Future Cars

2009 Volkswagen GTI

Though we were intrigued by news of a sixth-generation Golf, as enthusiasts and devotees of the current GTI we wondered when the next hot hatch would arrive. It turns out the 2008 Paris motor show will grant us our first official look at the – though VW managed to slip some information out in advance.

Like the next Golf/Rabbit itself, the new GTI is what could be deemed a mild evolution. Though the platform has been considerably reworked, much of it still harkens back to the fifth-generation car – which, we’d argue, isn’t necessarily a bad thing. We found that car’s chassis to be a verifiable gem among small cars, and if Volkswagen can save money by carrying over some components, so be it.

Though one premise of the sixth-gen Golf is cheap assembly, VW knows it can’t rest content with leftover hardware – particularly not for the GTI. A perfect example is the 2.0-liter turbocharged and direct-injected (or, in VW-speak, ‘TFSI’) I-4. Though the Mk V GTI uses the same basic motor, the Mk VI model pumps out 210 hp, ten ponies more than the outgoing car. Torque, however, doesn’t change – the TFSI’s still good for 207 lb-ft of torque between 1800 and 5000 rpm. Transmissions, like the engine itself, are also carryover. Customers can still choose either the standard six-speed manual or the optional six-speed dual-clutch DSG semi-auto ‘box.

Regardless of the choice, both transaxles send their power to the front wheels, but there is something new between them. Volkswagen’s added “XDS,” their buzzword for an electronic limited-slip differential. Though it’s not a revolutionary piece of technology, this does mark its first appearance on a GTI.

The same goes for the Adaptive Chassis Control system. First seen on the 2009 Scirocco (itself sharing bits with the new Golf and GTI), ACC allows the driver to tailor the car’s suspension and steering using normal, comfort, and sport modes.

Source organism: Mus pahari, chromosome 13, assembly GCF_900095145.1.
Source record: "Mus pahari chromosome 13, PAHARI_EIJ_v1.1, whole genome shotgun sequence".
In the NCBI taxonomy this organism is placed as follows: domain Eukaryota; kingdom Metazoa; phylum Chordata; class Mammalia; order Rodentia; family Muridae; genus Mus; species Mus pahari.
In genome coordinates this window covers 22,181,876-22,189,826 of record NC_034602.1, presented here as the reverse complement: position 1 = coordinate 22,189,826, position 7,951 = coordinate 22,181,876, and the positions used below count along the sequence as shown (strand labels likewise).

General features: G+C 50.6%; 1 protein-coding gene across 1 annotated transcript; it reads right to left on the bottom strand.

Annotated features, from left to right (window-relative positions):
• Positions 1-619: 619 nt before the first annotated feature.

But perhaps the greatest example of careful refinement comes not with the car’s mechanicals, but with the GTI‘s appearance. At a glance, the new car resembles the old in all but the front view. Ah, but the VW stylists are a crafty bunch. Under the direction of design boss Walter de’Silva, they’ve quietly worked to give the latest Golf a subtly sporty look, and they’ve done the same for the GTI. The car’s roofline tapers to a lower point in the rear, while the broad, chiseled beltline gives it a true sense of muscular power that the fifth-generation car lacked. Yes, the nose is a near clone of both the Scirocco and basic Golf, but we’d have to say the slim grille really works. Unlike the tall, tapered aperture of the Mk V, the new design makes the car seem wider, not taller – an effect amplified by a matching lower section.

Inside, the GTI still uses those retro plaid seat inserts, but it gains the refinement and style of the latest Golf interior. We’ve heard VW used the money it saved on the new car’s assembly to take a long, hard look at refining interiors. Though we’ll only be able to tell once we’ve felt (and driven in) it ourselves, the press shots seem to suggest an atmosphere that’s much more hospitable to its passengers.

We’ll see the car for ourselves in the first week of October, but those interested in purchasing one in North America will have to wait a bit longer. Volkswagen plans to begin shipping the new GTI to the U.S. by the summer of 2009, long after the Europeans get their hands on the car, but before the basic Golf/Rabbit arrives in the fall.

Buying Guide
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2009 Volkswagen GTI

2009 Volkswagen GTI

MSRP $23,830 Base (Manual) 4-Door Hatchback


21 City / 31 Hwy

Horse Power:

200 @ 5100


207 @ 1800